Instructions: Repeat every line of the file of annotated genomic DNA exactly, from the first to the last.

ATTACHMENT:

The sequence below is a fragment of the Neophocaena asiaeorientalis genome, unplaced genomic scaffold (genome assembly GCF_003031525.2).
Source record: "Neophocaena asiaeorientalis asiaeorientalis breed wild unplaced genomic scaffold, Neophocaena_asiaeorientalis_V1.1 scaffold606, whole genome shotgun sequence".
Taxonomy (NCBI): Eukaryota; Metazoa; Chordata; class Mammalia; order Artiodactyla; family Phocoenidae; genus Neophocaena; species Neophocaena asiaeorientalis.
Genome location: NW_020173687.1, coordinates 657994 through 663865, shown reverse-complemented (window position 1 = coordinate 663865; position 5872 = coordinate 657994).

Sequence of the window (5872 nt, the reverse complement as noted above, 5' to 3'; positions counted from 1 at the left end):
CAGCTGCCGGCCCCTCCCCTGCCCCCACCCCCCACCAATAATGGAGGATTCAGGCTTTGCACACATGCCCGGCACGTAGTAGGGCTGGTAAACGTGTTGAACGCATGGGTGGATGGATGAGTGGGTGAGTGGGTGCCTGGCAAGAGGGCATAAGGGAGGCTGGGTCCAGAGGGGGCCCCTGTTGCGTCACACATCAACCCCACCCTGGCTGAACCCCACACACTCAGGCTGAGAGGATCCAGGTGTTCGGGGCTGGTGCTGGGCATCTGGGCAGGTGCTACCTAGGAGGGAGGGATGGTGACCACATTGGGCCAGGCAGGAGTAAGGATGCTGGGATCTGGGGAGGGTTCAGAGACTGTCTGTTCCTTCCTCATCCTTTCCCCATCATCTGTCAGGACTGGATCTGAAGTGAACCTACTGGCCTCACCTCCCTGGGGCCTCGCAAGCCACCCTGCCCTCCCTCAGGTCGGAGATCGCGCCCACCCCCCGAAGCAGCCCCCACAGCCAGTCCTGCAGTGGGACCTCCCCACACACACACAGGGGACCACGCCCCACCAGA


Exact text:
The sequence below is a fragment of the Neophocaena asiaeorientalis genome, unplaced genomic scaffold (genome assembly GCF_003031525.2).
Source record: "Neophocaena asiaeorientalis asiaeorientalis breed wild unplaced genomic scaffold, Neophocaena_asiaeorientalis_V1.1 scaffold606, whole genome shotgun sequence".
Taxonomy (NCBI): Eukaryota; Metazoa; Chordata; class Mammalia; order Artiodactyla; family Phocoenidae; genus Neophocaena; species Neophocaena asiaeorientalis.
Genome location: NW_020173687.1, coordinates 657994 through 663865, shown reverse-complemented (window position 1 = coordinate 663865; position 5872 = coordinate 657994).

Sequence of the window (5872 nt, the reverse complement as noted above, 5' to 3'; positions counted from 1 at the left end):
CAGCTGCCGGCCCCTCCCCTGCCCCCACCCCCCACCAATAATGGAGGATTCAGGCTTTGCACACATGCCCGGCACGTAGTAGGGCTGGTAAACGTGTTGAACGCATGGGTGGATGGATGAGTGGGTGAGTGGGTGCCTGGCAAGAGGGCATAAGGGAGGCTGGGTCCAGAGGGGGCCCCTGTTGCGTCACACATCAACCCCACCCTGGCTGAACCCCACACACTCAGGCTGAGAGGATCCAGGTGTTCGGGGCTGGTGCTGGGCATCTGGGCAGGTGCTACCTAGGAGGGAGGGATGGTGACCACATTGGGCCAGGCAGGAGTAAGGATGCTGGGATCTGGGGAGGGTTCAGAGACTGTCTGTTCCTTCCTCATCCTTTCCCCATCATCTGTCAGGACTGGATCTGAAGTGAACCTACTGGCCTCACCTCCCTGGGGCCTCGCAAGCCACCCTGCCCTCCCTCAGGTCGGAGATCGCGCCCACCCCCCGAAGCAGCCCCCACAGCCAGTCCTGCAGTGGGACCTCCCCACACACACACAGGGGACCACGCCCCACCAGA